2017 bird census

Sat, 01/06/2018 - 7:30am

Q. What do Ross’s goose, Virginia rail, Common raven, Ruby-crowned kinglet, Palm warbler, Field sparrow, and Fox sparrow have in common?

A. They were all seen on Block Island, on Dec. 26, 2017, for the first time during the 17th annual Community Bird Census.

Not since the first two years have we added so many new species, in a single year, to the overall growing list. I had thought it unlikely that a new species would be added to the list this year, as the day was blustery and cold, and birds did not seem to be active or evident. But, in the final tally, the overall list of bird species seen, on at least one Dec. 26 since 2001, was increased by seven, to a total of 118 species.

The newly added goose, rail, raven, kinglet, warbler, and sparrows fall into a range of expected, possible, and unlikely observations. For instance, the ruby-crowned kinglet, field and fox sparrows all winter in southern New England and south, so they are species that were likely to show up on the list eventually, and can be typically found on the island during the winter. However, the palm warbler and the Virginia rail typically spend the winter in the southeastern United States, perhaps as far north as the Delmarva Peninsula. Virginia rails do nest on Block Island, and palm warblers are regular fall migrants, so although their timing was off for a December sighting, they are not strangers to the island, and these individuals were either late migrants or stragglers that may have missed their migration window of opportunity.

More unusual were the sightings of the common raven and Ross’s goose.

Common ravens are a bird species well known in mountainous areas of the western United States, and in the far north across Canada to the Arctic, and in the eastern U.S., from northern New England stretching to the upper elevations of the Appalachian Mountains. However, ravens are a recent arrival in Rhode Island. Over the last 10 years, the common raven has been regularly seen (although not in large numbers) in the mid to western part of the State. There are of course outliers: a pair has nested for the last three years in Providence, and a raven has been recorded on Block Island during at least one National Audubon Christmas Bird Count since 2014. So, the common raven seen by Scott Comings and Clair Stover on the south side of the island on December 26, 2017, is a rare sighting; but this species is being seen on the island on a regular, but infrequent, basis. And, is slowly expanding its range into all of Rhode Island, including Block Island. 

Ross’s goose — although abundant — is a rare bird outside of its normal range. Ross’s geese nest in the central Arctic, and winter in parts of California, Texas and along the Mississippi River valley. This bird, which looks like a small Snow goose, is very uncommon in New England, let alone Block Island. The “Block Island” Ross’s goose was first seen by Bruce Duarte, on or about Dec. 2, at Sachem Pond, and last seen on December 26, during the Community Bird Census. Throughout that time period it was regularly seen with Canada geese by several birders until Sachem Pond froze over, around Dec. 27.

What started as a cold harsh day for observing and counting birds turned out to be a success: 66 species were reported by 23 participants — the most species and the most participants for any of the past seventeen Community Bird Censuses, and seven new species were added to the seventeen-year cumulative list. It was not the weather that was the critical factor, it was the group effort: More people looking, more birds seen.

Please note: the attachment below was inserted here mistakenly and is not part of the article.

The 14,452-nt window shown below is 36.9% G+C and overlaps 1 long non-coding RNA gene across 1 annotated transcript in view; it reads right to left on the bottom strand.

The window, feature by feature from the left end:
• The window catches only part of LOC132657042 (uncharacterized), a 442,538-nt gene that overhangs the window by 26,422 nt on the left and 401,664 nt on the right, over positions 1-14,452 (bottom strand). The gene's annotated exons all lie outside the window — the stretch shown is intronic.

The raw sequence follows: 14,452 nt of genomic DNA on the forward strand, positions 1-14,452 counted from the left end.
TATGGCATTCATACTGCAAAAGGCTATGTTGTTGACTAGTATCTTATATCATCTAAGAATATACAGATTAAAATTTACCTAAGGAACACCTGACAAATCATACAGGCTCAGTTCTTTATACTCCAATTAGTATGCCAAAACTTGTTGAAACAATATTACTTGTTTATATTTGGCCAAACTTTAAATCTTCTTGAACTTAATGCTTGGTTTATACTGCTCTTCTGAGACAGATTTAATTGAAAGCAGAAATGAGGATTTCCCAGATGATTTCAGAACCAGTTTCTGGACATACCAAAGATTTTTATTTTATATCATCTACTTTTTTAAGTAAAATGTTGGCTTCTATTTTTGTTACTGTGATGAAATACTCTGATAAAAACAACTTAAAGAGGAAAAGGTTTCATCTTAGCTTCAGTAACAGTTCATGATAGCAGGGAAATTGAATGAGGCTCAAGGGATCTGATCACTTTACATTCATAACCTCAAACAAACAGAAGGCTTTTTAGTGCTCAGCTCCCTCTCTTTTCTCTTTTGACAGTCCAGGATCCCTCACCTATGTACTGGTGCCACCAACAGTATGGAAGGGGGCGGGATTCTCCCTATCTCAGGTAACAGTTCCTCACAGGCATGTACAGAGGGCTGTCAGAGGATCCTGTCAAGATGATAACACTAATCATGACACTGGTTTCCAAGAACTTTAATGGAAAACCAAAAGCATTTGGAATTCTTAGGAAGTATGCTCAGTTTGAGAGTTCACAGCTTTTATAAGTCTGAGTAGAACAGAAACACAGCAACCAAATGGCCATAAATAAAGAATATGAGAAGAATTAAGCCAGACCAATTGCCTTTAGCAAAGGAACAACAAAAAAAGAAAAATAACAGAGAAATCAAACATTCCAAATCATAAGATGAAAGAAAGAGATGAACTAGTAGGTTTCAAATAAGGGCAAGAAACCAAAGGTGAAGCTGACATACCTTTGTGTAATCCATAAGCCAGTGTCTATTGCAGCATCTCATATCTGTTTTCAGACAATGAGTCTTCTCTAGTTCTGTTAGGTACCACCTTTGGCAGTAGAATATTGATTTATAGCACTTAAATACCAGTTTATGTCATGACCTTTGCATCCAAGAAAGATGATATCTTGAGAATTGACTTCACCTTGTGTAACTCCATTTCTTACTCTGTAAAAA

Birds seen during the Community Bird Census, Dec. 26, 2017:

Common loon – 8

Northern gannet – 2

Double crested cormorant – 21

Great cormorant – 124+

Great blue heron – 1

Mute swan – 19

Ross’s goose – 1

Canada goose – 181+

American wigeon – 39

Eurasian wigeon – 3

Gadwall – 23

Green-winged teal – 7

Mallard – 123

American black duck – 17

Ring-necked duck – 29

Common eider – 58

White wing scoter – 63

Common goldeneye – 28

Bufflehead – 87

Hooded merganser – 44+

Red-breasted merganser – 36

Ruddy duck – 9

Northern harrier – 6

Sharp-shinned hawk – 3

Cooper’s hawk – 2

Merlin – 1

RN pheasant – 4

Feral turkey - 5

Virginia rail – 1

American coot – 63

Black-bellied plover – 3

Common snipe – 1

Sanderling – 16

Dunlin – 8

Ring-billed gull – 25

Great black beak gull – 289+

Herring gull – 604+

Rock dove – 8

Mourning dove – 39

Snowy owl – 6

Belted kingfisher – 1

Red-bellied woodpecker – 3

Downy woodpecker – 3

Blue jay – 7

American crow – 209+

Fish crow – 7

Common raven – 1

Black-capped chickadee – 40

White breasted nuthatch – 1

Carolina wren – 3

Ruby-crowned kinglet – 1

American robin – 32

Emerald Starling – 366+

Myrtle warbler – 4

Palm warbler – 1 

Field sparrow – 1

Fox sparrow – 1 

Song sparrow – 32

White-throated sparrow – 5

S.C. junco – 1

N. Cardinal – 28

Red-winged black bird – 3

Purple finch - 2

House finch – 7

American goldfinch – 4

House sparrow – 14

Total species: 66    

Individuals: 2,783

Participants: Jon and Andy Petersen, Scott Comings, Clair Stover, Heather, Blaize and Chase Hatfield, Susan Matheke, Amy Keeler, Peter Kinoy, Mary Lutz, Judy Gray, Jules Craynock, Sarah Gray, Pam Gasner, Albert Littlefield, Quentin Dean, Chris Littlefield, Catherine Puckett, Chris Warfel, Kate Filin-Yeh, Chris Blane, with tour guide Kim Gaffett. Weather: 26 to 30 degrees F, partly sunny morning and afternoon, with 15 to 25 mph (gusts to 30) wind from west - northwest. Brrrrrrrrr.